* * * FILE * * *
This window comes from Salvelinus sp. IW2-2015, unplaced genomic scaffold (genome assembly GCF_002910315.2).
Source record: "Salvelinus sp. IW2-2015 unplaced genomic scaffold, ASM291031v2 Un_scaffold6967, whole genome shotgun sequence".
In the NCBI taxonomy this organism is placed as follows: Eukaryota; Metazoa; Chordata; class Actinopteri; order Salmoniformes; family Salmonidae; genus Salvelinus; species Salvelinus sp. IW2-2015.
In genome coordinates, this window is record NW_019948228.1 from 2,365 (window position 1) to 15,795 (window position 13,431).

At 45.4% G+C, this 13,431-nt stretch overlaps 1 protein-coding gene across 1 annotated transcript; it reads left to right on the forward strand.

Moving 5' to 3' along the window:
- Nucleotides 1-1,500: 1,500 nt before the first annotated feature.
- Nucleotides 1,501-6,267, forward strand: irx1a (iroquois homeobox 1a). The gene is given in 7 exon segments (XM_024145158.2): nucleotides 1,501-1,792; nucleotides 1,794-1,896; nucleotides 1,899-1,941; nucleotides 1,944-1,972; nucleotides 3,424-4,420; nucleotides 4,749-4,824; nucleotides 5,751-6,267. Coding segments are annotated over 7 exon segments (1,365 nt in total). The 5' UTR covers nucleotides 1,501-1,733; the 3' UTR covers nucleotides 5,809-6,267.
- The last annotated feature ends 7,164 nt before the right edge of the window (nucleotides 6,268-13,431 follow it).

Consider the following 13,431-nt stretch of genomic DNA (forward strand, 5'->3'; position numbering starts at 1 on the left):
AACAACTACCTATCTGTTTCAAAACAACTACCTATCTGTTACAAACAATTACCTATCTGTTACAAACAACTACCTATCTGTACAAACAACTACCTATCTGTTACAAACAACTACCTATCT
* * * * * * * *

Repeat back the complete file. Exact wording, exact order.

This window comes from Salvelinus sp. IW2-2015, unplaced genomic scaffold (genome assembly GCF_002910315.2).
Source record: "Salvelinus sp. IW2-2015 unplaced genomic scaffold, ASM291031v2 Un_scaffold6967, whole genome shotgun sequence".
In the NCBI taxonomy this organism is placed as follows: Eukaryota; Metazoa; Chordata; class Actinopteri; order Salmoniformes; family Salmonidae; genus Salvelinus; species Salvelinus sp. IW2-2015.
In genome coordinates, this window is record NW_019948228.1 from 2,365 (window position 1) to 15,795 (window position 13,431).

At 45.4% G+C, this 13,431-nt stretch overlaps 1 protein-coding gene across 1 annotated transcript; it reads left to right on the forward strand.

Moving 5' to 3' along the window:
- Nucleotides 1-1,500: 1,500 nt before the first annotated feature.
- Nucleotides 1,501-6,267, forward strand: irx1a (iroquois homeobox 1a). The gene is given in 7 exon segments (XM_024145158.2): nucleotides 1,501-1,792; nucleotides 1,794-1,896; nucleotides 1,899-1,941; nucleotides 1,944-1,972; nucleotides 3,424-4,420; nucleotides 4,749-4,824; nucleotides 5,751-6,267. Coding segments are annotated over 7 exon segments (1,365 nt in total). The 5' UTR covers nucleotides 1,501-1,733; the 3' UTR covers nucleotides 5,809-6,267.
- The last annotated feature ends 7,164 nt before the right edge of the window (nucleotides 6,268-13,431 follow it).

Consider the following 13,431-nt stretch of genomic DNA (forward strand, 5'->3'; position numbering starts at 1 on the left):
AACAACTACCTATCTGTTTCAAAACAACTACCTATCTGTTACAAACAATTACCTATCTGTTACAAACAACTACCTATCTGTACAAACAACTACCTATCTGTTACAAACAACTACCTATCT